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O’Connor
O’Connor Shir Kidan
“You’ll prefer a different champagne,” says the bartender, and after a nod of the head from me, she poured a glass of Lambrusco: a red and bubbly champagne, more sweet than alcoholic. My friend remained loyal to her Jameson…” Shir Kidan learns a thing or two about drinking at O’Connor, an Irish pub in Rishon Letzion.
The old industrial area of Rishon Letzion is undergoing a facelift. During the day, the area is still pretty industrial, but once the dark sets in the area turns into one big party. Hidden among array of cafes and restaurants is a quality Irish pub that is one of the hood’s veterans. On chairs outside, sofas inside or at the bar, this is lot’s of space to sit with friends over a glass of beer or two. Once the alcohol hits your bloodstream and all the stress melts away (Attention: If you drink, don’t drive!) the conversation flows and the inhibitions…how should I put it? Well, they aren’t what they used to be. Now we can really talk. Or maybe I’ve already said too much…

The cute female bartender presented herself and began to investigate me – the problematic one – about what I like. I just don’t like what everyone else does. I always want something special. Usually something that needs to be specially made for me. After a short interview a fig cocktail was placed on the table. Sweet, sweet and sticky. An alcohol lollypop in a glass – perfect! I tried to find out what you call it – so that I could order it again at other bars, but the bartender explained that every bar has their own special cocktails and most bartenders invent their own cocktails based on experience and imagination. In order to shorten the ordering time that I had managed to stretch to ridiculous proportions, my friend simply ordered a Jameson. She, as opposed to me, knows what she likes.

The success of cocktail number one resulted in me requiring the bartender to recommend or reject everything I considered ordering thereafter. So, when I couldn’t decide between items on the munchies menu, we received a warm recommendation on the home fried potatoes. Fried potatoes generously covered in sweet chili sauce. A large, slightly spicy and steaming hot dish. A stolen glance at the alcohol menu revealed an impressive selection of beer. In fact, just about every type of beer available in Israel can be found here, and also in a range of serving sizes. We are talking about an Irish pub, after all. Just ask the girl at the bar opposite me who just downed an impressively large glass of beer, or might I call it a bucket.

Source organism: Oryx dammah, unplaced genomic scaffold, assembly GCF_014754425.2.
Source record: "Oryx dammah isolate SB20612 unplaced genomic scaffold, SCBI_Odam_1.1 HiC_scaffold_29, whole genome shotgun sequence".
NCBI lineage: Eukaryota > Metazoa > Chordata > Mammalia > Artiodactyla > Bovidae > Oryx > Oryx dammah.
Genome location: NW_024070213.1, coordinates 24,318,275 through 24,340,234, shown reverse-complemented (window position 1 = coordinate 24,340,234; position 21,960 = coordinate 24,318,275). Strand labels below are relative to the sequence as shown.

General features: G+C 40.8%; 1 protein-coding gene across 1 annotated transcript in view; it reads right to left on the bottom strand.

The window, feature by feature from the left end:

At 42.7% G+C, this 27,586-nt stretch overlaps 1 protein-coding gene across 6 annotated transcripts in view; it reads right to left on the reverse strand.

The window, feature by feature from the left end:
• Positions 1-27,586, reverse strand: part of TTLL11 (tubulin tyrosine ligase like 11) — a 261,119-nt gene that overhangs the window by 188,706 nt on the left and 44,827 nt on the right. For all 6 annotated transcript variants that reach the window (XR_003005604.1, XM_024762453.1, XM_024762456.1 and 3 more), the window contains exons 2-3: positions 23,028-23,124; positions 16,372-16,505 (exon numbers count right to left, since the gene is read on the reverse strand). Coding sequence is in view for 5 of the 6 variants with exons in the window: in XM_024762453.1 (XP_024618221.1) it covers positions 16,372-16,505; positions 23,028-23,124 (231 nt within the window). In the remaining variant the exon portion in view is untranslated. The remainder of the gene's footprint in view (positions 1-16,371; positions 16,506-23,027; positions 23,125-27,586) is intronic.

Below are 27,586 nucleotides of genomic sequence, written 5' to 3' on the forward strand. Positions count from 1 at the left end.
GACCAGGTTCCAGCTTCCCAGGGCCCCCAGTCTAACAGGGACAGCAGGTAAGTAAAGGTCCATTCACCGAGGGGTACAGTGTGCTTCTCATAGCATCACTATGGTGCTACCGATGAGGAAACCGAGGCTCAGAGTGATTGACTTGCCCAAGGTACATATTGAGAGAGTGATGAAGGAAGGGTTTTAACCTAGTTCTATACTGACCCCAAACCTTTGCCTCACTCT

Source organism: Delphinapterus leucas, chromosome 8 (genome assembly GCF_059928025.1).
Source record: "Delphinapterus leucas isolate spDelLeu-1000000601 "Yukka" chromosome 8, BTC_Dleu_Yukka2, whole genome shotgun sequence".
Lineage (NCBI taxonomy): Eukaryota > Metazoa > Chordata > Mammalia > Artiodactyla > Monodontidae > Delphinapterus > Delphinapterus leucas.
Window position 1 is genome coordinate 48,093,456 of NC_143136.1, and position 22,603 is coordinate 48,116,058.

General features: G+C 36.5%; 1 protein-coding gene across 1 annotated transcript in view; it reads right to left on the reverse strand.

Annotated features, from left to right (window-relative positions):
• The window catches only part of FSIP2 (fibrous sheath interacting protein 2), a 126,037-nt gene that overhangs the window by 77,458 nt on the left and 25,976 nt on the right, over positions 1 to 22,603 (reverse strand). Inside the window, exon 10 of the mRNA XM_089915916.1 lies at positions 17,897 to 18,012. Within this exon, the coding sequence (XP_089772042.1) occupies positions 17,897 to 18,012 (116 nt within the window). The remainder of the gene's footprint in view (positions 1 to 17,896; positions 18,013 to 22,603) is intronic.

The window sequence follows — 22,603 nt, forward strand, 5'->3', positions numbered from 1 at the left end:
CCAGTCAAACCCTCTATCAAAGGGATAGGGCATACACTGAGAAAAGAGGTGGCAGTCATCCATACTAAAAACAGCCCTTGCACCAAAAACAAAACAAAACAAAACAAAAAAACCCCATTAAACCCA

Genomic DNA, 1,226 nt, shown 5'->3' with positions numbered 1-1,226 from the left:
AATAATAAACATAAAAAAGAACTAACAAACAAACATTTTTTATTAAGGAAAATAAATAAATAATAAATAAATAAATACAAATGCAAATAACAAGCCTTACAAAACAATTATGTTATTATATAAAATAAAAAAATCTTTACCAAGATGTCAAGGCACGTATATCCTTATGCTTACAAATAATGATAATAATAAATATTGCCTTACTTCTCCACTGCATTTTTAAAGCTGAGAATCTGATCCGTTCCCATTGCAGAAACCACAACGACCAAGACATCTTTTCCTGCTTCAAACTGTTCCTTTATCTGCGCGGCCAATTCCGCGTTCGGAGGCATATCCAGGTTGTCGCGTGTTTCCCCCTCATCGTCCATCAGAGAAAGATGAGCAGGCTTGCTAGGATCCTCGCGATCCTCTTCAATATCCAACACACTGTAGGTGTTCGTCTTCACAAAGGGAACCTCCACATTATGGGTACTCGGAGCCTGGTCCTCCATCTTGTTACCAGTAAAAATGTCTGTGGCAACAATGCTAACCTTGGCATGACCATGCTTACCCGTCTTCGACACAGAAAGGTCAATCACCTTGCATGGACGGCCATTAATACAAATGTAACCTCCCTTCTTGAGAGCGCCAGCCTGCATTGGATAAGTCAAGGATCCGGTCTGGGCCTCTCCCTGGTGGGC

I asked for a glass of traditional champagne. “You’ll prefer a different champagne,” says the bartender, and after a nod of the head from me, she poured a glass of Lambrusco: a red and bubbly champagne, more sweet than alcoholic. My friend remained loyal to her Jameson. She was probably thinking that at least one of us should look like she knows her way around a bar – and she most certainly does. Every so often the bartender came over to check that everything is all right, or if we need anything else, and if we happened to be talking about something interesting, to join the conversation. As a bartender, I guess that she listens to many an interesting conversation.

We couldn’t finish the night without something sweet – so we decided on a slice of cake. And if we were already ordering cake – why not the chocolate marquis. Because really, forget the alcohol, you can’t really enjoy yourself without a little bit of chocolate running through your blood stream. And if we’ve already got the chocolate on IV, why just a little when we can have a lot. Therefore, our favourite bartender once again made a recommendation – which is how we ended up with the marquis. A few layers of soft delectable chocolate that quickly went about its business soaking up the alcohol in our systems. Good that we weren’t driving that night.

A little tipsy and terrifically satisfied we set off in search of home. Or more accurately, I let my friend lead because as the one who knows her way around a bar, she can pretty much drink Jameson like it’s water. Maybe she’s actually an Irish orphan….

O’Connor
15 Moshe Becker, Old Industrial Area, Rishon Letzion
Tel: 03-9692480

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